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Black Walnut (juglans Nigra)




Distinguishing characters: By cutting a twig lengthwise, it will be seen

that its *pith* is divided into little _chambers_ as shown in Fig.

71. The bud is dark gray and satiny. The bark is dark brown and

deeply ridged and the fruit is the familiar round walnut.






Form and size: A tall tree with a spreading crown composed of stout

branches. In the open it grows very symmetrically.



Range: Eastern United States.



Soil and location: The black walnut prefers a deep, rich, fertile soil

and requires a great deal of light.



Enemies: The tree is a favorite of many caterpillars.



Value for planting: It forms a beautiful spreading tree on open ground,

but is not planted to any extent because it is hard to transplant.

It grows slowly unless the soil is very deep and rich, develops its

leaves late in the spring and sheds them early in the fall and

produces its fruit in great profusion.



Commercial value: The wood is heavy, strong, of chocolate brown color

and capable of taking a fine polish. It is used for cabinet making

and interior finish of houses. The older the tree, usually, the

better the wood, and the consumption of the species in the past has

been so heavy that it is becoming rare. The European varieties which

are frequently planted in America as substitutes for the native

species yield better nuts, but the American species produces better

wood.




chambers in the pith.]




in the pith.]



Other characters: The _fruit_ is a large round nut about two inches in

diameter, covered with a smooth husk which at first is dull green

in color and later turns brown. The husk does not separate into

sections. The kernel is edible and produces an oil of commercial

value.



The _leaves_ are compound and alternate with 15 to 23 leaflets to

each.



Comparisons: The _butternut_ (_Juglans cinerea_) is another tree that

has the pith divided into little chambers, but the little chambers

here are shorter than in the black walnut, as may be seen from a

comparison of Figs. 71 and 72. The bark of the butternut is light

gray while that of the black walnut is dark. The buds in the

butternut are longer than those of the black walnut and are light

brown instead of gray in color. The form of the tree is low and

spreading as compared with the black walnut. The fruit in the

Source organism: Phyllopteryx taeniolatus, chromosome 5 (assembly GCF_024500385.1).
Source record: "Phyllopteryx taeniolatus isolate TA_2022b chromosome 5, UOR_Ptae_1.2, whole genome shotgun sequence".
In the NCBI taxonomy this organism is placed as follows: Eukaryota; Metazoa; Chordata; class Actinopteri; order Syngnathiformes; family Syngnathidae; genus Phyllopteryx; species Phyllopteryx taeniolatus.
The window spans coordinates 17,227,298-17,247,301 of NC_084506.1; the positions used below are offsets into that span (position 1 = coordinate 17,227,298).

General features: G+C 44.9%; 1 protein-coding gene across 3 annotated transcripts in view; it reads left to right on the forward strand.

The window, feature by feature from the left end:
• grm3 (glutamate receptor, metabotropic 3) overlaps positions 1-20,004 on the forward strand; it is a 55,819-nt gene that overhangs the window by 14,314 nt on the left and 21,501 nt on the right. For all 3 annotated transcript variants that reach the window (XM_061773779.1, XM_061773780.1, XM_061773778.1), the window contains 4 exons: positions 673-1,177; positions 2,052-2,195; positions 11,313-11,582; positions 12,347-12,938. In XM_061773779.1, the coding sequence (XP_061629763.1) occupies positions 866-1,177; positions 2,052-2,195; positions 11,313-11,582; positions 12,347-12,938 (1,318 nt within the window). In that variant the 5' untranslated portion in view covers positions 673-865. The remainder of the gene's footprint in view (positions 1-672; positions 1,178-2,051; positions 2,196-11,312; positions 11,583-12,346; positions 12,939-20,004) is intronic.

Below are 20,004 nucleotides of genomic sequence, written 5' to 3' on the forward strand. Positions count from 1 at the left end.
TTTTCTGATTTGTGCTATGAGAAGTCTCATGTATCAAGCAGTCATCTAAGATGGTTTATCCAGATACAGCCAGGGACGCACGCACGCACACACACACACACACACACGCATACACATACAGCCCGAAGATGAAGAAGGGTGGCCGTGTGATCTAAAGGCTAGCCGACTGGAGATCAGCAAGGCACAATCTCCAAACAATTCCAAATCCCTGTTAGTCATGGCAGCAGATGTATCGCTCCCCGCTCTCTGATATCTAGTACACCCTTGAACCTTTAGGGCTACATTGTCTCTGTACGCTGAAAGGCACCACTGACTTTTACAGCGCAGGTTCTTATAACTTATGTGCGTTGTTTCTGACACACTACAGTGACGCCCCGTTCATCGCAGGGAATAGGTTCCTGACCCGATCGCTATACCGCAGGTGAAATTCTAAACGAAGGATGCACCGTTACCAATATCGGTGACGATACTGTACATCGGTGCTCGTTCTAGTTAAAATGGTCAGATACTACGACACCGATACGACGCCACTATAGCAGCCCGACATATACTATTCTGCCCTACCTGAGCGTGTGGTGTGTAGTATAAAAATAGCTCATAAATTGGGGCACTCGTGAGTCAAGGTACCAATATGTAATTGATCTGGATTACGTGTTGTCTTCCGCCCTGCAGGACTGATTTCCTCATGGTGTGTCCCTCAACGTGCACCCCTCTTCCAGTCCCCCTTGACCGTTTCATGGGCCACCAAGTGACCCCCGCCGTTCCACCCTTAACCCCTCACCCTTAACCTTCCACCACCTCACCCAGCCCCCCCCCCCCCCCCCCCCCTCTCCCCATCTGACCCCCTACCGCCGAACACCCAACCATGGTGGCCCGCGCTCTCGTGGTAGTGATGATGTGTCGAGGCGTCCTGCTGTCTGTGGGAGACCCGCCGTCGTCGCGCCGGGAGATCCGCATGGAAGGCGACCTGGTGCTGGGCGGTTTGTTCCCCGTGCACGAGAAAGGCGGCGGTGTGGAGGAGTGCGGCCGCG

butternut is elongated while that of the black walnut is round. The

leaves of the butternut have fewer leaflets and these are lighter in

color.



Tree Studies


How To Identify Trees
Group I The Pines
The White Pine (pinus Strobus)
The Pitch Pine (pinus Rigida)
The Scotch Pine (pinus Sylvestris)
Group Ii The Spruce And Hemlock
The Norway Spruce (picea Excelsa)
Hemlock (tsuga Canadensis)
Group Iii The Red Cedar And Arbor-vitae
Red Cedar (juniperus Virginiana)
Arbor-vitae; Northern White Cedar (thuja Occidentalis)
Group Iv The Larch And Cypress
The European Larch (larix Europaea)
Bald Cypress (taxodium Distichum)
Group V The Horsechestnut, Ash And Maple
The Horsechestnut
The White Ash (fraxinus Americana)
Sugar Maple (acer Saccharum)
Silver Maple (acer Saccharinum)
Red Maple (acer Rubrum)
Norway Maple (acer Platanoides)
Box Elder (acer Negundo)
Group Vi Trees Told By Their Form: Elm, Poplar, Gingko And Willow
American Elm (ulmus Americana)
Lombardy Or Italian Poplar (populus Nigra, Var Italica)
Gingko Or Maidenhair Tree (gingko Biloba)
Weeping Willow (salix Babylonica)
Group Vii Trees Told By Their Bark Or Trunk: Sycamore, Birch, Beech,
Blue Beech, Ironwood, And Hackberry
The Sycamore Or Plane Tree (platanus Occidentalis)
Gray Or White Birch (betula Populifolia)
American Beech (fagus Americana)
Blue Beech Or Hornbeam (carpinus Caroliniana)
Hackberry (celtis Occidentalis)
Group Viii The Oaks And Chestnut
White Oak (quercus Alba)
Black Oak (quercus Velutina)
Red Oak (quercus Rubra)
Pin Oak (quercus Palustris)
Chestnut (castanea Dentata)
Group Ix The Hickories, Walnut And Butternut
Shagbark Hickory (hicoria Ovata)
Mockernut Hickory (hicoria Alba)
Black Walnut (juglans Nigra)
Group X Tulip Tree, Sweet Gum, Linden, Magnolia, Locust, Catalpa,
Dogwood, Mulberry And Osage Orange
Tulip Tree (liriodendron Tulipifera)
Sweet Gum (liquidambar Styraciflua)
American Linden (tilia Americana)
The Magnolias